Source Manila Times
MANILA, Philippines--AT the time of writing, it is 9 a.m. on Monday, May 9. So, by the time you are reading it sometime Tuesday morning, there may have been some significant developments in the world. By Tuesday, we may know, at least unofficially, who the next president of the Philippines will be.
Beyond the local horizons, there may also be a change in the direction of Russia's accursed war against Ukraine, as some announcement from Russian dictator Vladimir Putin regarding the war was expected to mark his country's annual Victory Day rites.
It is not without some dread that I am sitting here awaiting the outcome of both of these momentous events, but there is hardly anything to be said or done about them now except to sit back and watch the show.
In the meantime, the exposure this morning of yet another embarrassing controversy at the United Nations may be of some interest, particularly for a country like the Philippines that counts on a substantial amount of development aid from the world body.
An in-depth story in today's (Monday's) New York Times reported that UN Secretary-General Antonio Guterres demanded, and received, the resignation of Grete Faremo, the executive director of the United Nations Office for Project Services (UNOPS) for multiple management abuses in her office.
The straw that broke the camel's back, so to speak, and forced the ordinarily diffident Guterres to step in was Faremo's siphoning off $58.8 million of UNOPS' reserve funds in 2019 and directing them to a no-bid contract for sustainable housing development with a murky firm owned by one of UNOPS' other grantees.
A UN audit report found that these funds had gone up in smoke, along with millions of dollars' worth of other UNOPS outlays to questionable contractors, most with some conflict of interest with UNOPS personnel or other UN agencies.
What is UNOPS?
UNOPS was established as an "independent" agency — the "independent" designation is a little dubious as far as UN agencies are concerned, but that's another story — in 1995, and has a staff of about 12,000 people spread out across 80 countries, with its headquarters in Copenhagen, Denmark.
The main purpose of UNOPS is to serve as a project implementation and management agency for other UN agencies that, for whatever reason, cannot fully oversee projects on their own; most of UNOPS' work is in infrastructure building, procurement, personnel recruitment and payroll handling, financial management, logistics, and general project administration.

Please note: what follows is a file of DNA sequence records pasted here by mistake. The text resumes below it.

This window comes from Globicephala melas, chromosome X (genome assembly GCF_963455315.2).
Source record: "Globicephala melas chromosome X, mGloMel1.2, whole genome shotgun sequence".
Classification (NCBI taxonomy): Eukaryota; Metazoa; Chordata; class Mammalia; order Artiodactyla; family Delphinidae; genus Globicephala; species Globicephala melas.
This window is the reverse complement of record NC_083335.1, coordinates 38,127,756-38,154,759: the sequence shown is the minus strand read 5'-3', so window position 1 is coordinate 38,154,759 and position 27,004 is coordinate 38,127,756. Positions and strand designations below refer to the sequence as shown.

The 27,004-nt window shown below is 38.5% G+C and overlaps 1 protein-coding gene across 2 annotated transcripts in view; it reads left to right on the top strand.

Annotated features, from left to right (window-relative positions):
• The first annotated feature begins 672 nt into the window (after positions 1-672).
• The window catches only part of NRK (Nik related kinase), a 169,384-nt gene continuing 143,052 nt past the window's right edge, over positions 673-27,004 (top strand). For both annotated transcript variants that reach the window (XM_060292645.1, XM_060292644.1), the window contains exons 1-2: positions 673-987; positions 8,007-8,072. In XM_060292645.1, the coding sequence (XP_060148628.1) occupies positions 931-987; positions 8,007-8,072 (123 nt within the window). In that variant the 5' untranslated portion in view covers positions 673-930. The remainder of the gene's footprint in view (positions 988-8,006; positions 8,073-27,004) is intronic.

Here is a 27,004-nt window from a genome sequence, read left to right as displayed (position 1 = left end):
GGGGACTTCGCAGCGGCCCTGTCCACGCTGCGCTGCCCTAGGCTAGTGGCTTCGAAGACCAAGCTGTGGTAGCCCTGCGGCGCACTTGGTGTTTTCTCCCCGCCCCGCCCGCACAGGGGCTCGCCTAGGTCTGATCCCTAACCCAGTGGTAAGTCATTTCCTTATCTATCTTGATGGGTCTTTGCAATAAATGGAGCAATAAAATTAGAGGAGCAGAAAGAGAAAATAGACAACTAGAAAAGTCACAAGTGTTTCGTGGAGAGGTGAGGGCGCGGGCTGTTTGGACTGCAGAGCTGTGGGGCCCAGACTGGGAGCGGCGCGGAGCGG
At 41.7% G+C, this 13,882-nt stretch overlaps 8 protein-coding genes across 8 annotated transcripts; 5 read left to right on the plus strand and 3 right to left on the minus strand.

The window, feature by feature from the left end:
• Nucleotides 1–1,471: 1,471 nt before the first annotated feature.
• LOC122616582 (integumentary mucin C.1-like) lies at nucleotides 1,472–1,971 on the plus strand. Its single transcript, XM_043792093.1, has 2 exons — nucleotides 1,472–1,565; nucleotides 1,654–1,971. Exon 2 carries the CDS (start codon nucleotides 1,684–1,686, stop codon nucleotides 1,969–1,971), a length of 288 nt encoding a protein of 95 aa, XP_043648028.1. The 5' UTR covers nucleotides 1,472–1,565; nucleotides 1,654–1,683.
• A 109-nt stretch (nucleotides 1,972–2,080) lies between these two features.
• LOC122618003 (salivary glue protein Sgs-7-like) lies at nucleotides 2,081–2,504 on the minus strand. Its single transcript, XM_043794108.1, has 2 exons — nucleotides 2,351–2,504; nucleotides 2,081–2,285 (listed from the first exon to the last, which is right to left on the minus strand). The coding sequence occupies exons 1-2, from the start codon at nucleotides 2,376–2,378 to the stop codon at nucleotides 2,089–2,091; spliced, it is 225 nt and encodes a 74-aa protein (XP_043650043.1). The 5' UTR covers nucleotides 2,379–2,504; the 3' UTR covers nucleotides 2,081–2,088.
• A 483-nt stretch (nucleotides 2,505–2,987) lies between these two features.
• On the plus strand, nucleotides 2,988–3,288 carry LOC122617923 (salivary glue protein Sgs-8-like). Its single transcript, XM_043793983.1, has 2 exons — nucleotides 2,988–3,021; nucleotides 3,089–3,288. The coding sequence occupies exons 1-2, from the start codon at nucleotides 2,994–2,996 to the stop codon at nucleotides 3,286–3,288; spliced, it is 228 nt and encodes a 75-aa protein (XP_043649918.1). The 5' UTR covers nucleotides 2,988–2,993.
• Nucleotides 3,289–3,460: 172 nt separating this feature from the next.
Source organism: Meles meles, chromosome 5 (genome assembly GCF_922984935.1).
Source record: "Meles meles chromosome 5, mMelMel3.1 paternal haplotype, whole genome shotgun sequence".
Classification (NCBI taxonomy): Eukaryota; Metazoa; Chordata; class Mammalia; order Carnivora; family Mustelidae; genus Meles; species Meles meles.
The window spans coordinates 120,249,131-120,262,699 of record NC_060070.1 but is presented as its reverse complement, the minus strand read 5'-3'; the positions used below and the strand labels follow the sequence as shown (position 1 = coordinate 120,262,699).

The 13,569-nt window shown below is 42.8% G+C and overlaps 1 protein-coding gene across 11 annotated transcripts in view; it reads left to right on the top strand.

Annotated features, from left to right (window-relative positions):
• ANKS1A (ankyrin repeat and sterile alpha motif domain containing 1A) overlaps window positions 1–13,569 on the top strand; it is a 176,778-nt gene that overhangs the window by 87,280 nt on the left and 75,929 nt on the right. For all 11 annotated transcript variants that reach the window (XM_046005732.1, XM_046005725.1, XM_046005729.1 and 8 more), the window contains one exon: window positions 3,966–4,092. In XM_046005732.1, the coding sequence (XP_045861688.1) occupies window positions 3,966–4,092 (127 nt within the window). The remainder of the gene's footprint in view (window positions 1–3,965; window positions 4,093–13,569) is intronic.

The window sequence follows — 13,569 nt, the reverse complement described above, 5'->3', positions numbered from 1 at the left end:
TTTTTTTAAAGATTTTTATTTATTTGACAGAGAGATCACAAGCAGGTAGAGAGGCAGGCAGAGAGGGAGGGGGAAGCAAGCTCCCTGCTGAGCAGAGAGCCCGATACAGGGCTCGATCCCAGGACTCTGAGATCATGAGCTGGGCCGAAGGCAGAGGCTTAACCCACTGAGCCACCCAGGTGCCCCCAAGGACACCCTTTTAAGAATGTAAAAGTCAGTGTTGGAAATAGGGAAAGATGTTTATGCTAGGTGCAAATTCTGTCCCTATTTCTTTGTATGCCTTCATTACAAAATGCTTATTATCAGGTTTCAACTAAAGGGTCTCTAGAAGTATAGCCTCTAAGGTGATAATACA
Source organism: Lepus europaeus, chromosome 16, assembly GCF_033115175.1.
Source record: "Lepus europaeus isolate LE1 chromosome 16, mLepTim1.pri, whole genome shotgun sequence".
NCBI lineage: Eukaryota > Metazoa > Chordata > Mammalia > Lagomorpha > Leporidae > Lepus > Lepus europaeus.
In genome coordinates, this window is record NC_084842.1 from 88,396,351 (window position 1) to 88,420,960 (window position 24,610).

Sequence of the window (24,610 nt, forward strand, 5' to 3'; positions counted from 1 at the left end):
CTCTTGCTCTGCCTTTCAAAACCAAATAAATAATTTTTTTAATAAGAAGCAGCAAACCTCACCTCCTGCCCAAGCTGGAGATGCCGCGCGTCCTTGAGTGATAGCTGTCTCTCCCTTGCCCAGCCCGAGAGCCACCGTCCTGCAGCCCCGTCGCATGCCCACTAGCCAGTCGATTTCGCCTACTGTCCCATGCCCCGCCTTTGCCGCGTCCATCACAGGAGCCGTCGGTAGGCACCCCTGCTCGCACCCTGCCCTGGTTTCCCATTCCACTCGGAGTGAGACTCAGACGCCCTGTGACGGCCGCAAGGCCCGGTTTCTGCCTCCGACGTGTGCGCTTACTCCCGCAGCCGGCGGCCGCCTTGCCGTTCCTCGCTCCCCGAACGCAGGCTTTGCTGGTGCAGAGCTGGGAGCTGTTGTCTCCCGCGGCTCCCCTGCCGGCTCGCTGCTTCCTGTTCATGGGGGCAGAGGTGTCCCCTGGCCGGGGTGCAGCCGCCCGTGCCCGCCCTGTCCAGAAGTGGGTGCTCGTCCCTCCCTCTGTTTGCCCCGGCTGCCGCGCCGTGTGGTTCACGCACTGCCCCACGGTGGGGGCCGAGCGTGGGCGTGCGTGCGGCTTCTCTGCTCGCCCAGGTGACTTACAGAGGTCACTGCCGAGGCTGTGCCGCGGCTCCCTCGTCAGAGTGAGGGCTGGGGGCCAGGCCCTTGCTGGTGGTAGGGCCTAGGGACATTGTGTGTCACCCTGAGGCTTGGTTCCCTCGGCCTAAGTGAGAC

UNOPS is also one of the few UN agencies that actually makes money; in 2020, its revenues exceeded $1.16 billion and its gross assets rose to $3.9 billion.
In 2021, while most agencies were spending money at a phenomenal pace due to the Covid-19 pandemic, UNOPS was able to bring in about $700 million in new business.
That, of course, is a rather obvious source of moral hazards that have manifested rather spectacularly in the executive director being forced to step down in disgrace.
To be clear, apart from procedural violations and potential conflicts of interest there are not really any allegations of serious direct corruption like bribes or embezzlement, at least at the agency level (the contractors involved might be another story), but rather inept and irresponsible management that was perhaps bad enough to be fairly described as "corrupt."
For people who have worked with the UN, the UNOPS scandal probably is not as surprising as it may be to someone on the outside.
The UN as a whole is one of the most bureaucratic, inefficient, red tape-choked organizations on the planet, where even the most innocuous activity has a double-digit number of process steps, involves people in at least three different time zones, and will be done wrong and need to start from the beginning again at least once.
The UN does carry out a great deal of beneficial work, but much is lost due to inefficiency and, as the UNOPS case highlighted, inadequate oversight. Under Guterres' hands-off style of stewardship, the general perception is that things have gotten worse.
That is why the UNOPS case, while alarming, is ironically seen as potentially a step in the right direction.
The scandal has been brewing since late February, when the substantial losses of UNOPS were first uncovered.
Now-former director Faremo reportedly tendered her resignation on May 6, a resignation that would have allowed her to ease out of her position discreetly and even recommend a successor, which would have been accepted by Guterres because that's the way things are done at the UN.
However, The New York Times report inspired the Secretary General to a heretofore unseen level of responsiveness; his directive to Faremo to hand in her unconditional resignation reportedly came within an hour or two of his becoming aware of the news story.
It should have happened much sooner, but that it happened at all, and in a rather forthright manner, encourages some hope that the bloated mess the UN has become might be improved.
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